Born in 1946, Kim Yong Chol has spent his life in military service. Notably, he took part in high-level inter-Korean talks in the early 1990s, headed the security team for South Korean President Kim Dae-jung and then-North Korean leader Kim Jong Il’s summit in 2000, participated in general level inter-Korean talks in 2006, and took part in Defense Ministerial inter-Korean talks as a general in 2007.
Kim Yong Chol Controversy
But he is also extremely controversial — even for a top apparatchik within the tyrannical regime. South Korea blames Kim Yong Chol for sinking its navy ship called the Cheonan in 2010, and angry relatives of the 46 sailors killed protested when he came to South Korea as the North’s envoy to the PyeongChang Winter Olympics in February. He also allegedly had a hand in North Korea’s deadly shelling of South Korea’s Yeonpyeong Island six months later.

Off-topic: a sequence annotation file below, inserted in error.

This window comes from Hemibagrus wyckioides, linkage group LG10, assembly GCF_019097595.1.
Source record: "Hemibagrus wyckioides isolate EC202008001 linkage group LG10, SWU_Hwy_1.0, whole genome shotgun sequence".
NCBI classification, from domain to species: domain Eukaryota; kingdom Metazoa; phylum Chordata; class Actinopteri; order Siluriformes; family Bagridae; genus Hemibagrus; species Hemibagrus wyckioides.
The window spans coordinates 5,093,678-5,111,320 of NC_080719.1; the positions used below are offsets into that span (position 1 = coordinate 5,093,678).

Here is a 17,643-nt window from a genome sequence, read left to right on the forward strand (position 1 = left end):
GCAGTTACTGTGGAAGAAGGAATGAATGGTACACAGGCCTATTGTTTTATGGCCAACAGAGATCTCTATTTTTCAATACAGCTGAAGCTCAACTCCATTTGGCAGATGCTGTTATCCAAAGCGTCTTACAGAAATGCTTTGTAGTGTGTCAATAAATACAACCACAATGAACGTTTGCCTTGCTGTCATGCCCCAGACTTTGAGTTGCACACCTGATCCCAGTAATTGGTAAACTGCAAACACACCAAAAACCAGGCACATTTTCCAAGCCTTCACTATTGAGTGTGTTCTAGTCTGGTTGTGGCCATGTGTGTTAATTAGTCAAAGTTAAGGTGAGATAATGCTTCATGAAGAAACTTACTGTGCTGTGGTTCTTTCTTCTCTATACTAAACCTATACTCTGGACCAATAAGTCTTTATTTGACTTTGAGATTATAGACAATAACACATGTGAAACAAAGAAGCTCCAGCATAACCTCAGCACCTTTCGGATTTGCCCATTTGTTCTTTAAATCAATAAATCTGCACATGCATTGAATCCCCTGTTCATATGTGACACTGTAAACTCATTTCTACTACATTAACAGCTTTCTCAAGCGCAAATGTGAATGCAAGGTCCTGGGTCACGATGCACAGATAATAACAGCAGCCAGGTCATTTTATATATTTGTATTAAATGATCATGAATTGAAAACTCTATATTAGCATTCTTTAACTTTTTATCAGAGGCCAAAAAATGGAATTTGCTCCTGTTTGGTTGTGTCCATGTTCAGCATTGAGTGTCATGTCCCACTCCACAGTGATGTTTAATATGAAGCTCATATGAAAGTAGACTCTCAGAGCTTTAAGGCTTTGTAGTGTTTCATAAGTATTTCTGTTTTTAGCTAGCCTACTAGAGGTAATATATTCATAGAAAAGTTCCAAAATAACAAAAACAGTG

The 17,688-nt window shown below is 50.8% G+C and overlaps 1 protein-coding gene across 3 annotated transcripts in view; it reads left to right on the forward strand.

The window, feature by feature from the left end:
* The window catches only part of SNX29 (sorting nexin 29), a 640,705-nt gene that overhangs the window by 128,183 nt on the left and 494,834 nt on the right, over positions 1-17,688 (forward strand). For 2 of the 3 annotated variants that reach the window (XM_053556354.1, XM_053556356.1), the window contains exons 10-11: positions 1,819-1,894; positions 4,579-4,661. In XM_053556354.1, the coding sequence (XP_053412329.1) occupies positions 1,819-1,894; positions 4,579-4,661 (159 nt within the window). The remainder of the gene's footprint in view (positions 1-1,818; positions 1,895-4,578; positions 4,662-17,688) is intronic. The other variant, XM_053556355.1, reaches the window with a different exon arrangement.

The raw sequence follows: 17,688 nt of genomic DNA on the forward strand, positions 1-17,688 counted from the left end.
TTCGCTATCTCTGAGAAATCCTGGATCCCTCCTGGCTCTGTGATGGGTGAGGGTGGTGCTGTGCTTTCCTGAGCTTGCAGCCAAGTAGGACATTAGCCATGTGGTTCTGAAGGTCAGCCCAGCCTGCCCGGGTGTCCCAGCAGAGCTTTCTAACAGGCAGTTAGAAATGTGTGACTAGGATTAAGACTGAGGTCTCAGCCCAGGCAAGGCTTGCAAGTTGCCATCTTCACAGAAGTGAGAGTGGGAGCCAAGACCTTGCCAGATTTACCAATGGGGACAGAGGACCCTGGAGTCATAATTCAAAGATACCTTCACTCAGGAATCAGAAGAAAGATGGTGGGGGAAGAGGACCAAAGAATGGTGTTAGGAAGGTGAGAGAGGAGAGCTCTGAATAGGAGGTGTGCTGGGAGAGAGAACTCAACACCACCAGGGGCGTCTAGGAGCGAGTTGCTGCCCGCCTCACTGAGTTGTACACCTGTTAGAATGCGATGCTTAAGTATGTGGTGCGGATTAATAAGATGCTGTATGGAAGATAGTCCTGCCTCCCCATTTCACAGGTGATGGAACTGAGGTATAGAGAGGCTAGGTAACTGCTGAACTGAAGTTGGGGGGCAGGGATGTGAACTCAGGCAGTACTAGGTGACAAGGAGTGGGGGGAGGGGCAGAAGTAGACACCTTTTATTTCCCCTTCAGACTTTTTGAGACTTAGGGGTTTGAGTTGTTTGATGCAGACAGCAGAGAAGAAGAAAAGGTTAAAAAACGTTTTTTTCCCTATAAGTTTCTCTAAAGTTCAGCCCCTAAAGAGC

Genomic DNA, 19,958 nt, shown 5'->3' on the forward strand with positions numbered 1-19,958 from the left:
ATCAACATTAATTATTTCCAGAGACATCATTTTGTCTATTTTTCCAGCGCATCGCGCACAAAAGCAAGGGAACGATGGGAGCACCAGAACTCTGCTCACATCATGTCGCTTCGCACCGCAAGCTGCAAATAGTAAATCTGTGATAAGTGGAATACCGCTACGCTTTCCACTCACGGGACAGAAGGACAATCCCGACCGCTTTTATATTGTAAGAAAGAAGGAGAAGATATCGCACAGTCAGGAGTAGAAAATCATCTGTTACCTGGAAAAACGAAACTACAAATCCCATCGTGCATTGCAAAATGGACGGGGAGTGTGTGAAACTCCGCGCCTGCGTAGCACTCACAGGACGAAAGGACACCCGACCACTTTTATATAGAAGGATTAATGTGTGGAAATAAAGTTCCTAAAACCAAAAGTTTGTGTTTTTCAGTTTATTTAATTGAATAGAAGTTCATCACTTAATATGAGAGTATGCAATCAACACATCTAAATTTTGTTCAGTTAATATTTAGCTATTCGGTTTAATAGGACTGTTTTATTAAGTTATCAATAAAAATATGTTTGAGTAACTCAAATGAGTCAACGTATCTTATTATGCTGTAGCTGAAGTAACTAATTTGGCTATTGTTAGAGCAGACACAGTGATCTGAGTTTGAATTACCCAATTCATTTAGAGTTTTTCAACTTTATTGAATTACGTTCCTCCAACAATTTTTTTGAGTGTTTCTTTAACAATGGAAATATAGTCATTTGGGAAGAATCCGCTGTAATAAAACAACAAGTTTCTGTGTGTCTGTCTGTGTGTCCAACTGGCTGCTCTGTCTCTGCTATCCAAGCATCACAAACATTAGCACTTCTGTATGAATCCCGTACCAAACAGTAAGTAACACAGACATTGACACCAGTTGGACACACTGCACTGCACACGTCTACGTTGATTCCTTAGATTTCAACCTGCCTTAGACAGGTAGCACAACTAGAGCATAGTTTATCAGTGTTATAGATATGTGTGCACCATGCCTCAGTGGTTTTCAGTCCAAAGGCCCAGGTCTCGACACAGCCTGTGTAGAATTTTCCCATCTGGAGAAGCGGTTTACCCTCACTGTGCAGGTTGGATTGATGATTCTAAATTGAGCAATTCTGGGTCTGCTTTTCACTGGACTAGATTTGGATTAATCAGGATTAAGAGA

“Execute Kim Yong Chol,” chanted family members of the Cheonan dead at a protest during the Games, brandishing portraits of Kim marked out with a red cross. South Korea’s Liberty Party even released a statement at the time that said Kim Yong Chol deserved “death by beating.”
North Korea has long denied responsibility for sinking the Cheonan, though there are no other plausible explanations.
Kim Yong Chol appeared to take the rancor in his stride, though. When North Korea blocked South Korean journalists from attending a K-Pop performance in Pyongyang last month, it was Kim Yong Chol himself who delivered a rare apology. He reportedly introduced himself as “Hi, I’m Kim Yong Chol, the one you blame for sinking the Cheonan,” before admitting, “It was wrong to hinder the free media coverage and filming.”
Despite that peculiar humility, Kim Yong Chol has a reputation for being cantankerous and snide. During inter-Korea talks in 2007, he rejected an offer from Seoul by saying, “Do you have another briefcase with you? Maybe you have another briefcase of proposals,” reports North Korea Leadership Watch.